Posted by: Calmseas (Mike) | September 21, 2012

Is It Art?

Some months back, my wife and I spent a few hours wandering about the Grand Rapids Art Museum.   There were some truly spectacular works on display that day.  Then again, there were some superbly mundane works that were given far more space than they were worth.  I found myself asking the age-old question that surfaces nearly any time an unorthodox piece is displayed nearly anywhere, namely: “Is it Art?”

I suppose that anyone can consider himself or herself an artist, and declare anything they create to be “art.”  So maybe the more appropriate question would be, “Is it good art?”  And can the quality of art be objectively determined?

The growingly popular “ArtPrize” competition is taking place this week in Grand Rapids, Michigan.  It has a smaller counterpart happening closer to me in Grand Haven, Michigan, known as “ArtWalk.”  So it seems an appropriate time to offer one man’s opinion on these questions.  The short answer that I have is this: If it is something that I can easily do, it’s not art—or, at least, it’s not good art. Of course, this is something of a dismissive, tongue-in-cheek answer.  But like all good humor, it contains a healthy dose of truth.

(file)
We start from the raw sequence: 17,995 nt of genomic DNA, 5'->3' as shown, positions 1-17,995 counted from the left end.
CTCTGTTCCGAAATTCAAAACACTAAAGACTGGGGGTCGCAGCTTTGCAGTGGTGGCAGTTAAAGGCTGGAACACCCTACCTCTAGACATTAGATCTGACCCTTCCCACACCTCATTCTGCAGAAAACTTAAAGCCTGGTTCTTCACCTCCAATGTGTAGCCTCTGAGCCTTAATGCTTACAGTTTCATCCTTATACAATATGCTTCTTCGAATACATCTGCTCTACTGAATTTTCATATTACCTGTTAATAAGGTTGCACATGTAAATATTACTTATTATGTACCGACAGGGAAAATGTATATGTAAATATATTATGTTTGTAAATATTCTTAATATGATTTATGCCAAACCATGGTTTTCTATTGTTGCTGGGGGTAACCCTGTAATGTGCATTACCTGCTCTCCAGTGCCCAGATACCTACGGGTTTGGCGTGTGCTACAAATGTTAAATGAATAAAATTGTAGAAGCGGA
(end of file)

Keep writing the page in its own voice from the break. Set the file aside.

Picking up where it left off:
I strongly believe that art—or “good” art, if you will—first requires a passion to create something from nothing.  The passion sparks the process of creation.  To further the process, a certain level of skill is needed.  Skill is acquired by studying in great detail the works of artists who have come before and by learning their various techniques, and—importantly—by absorbing the critique of mentors who have mastered their own art.  As the artist matures, he or she develops individual techniques, which flow into a personal style.  Ultimately, technique is applied creatively and it becomes craft.  And craft applied imaginatively with individual style and flair is what creates art.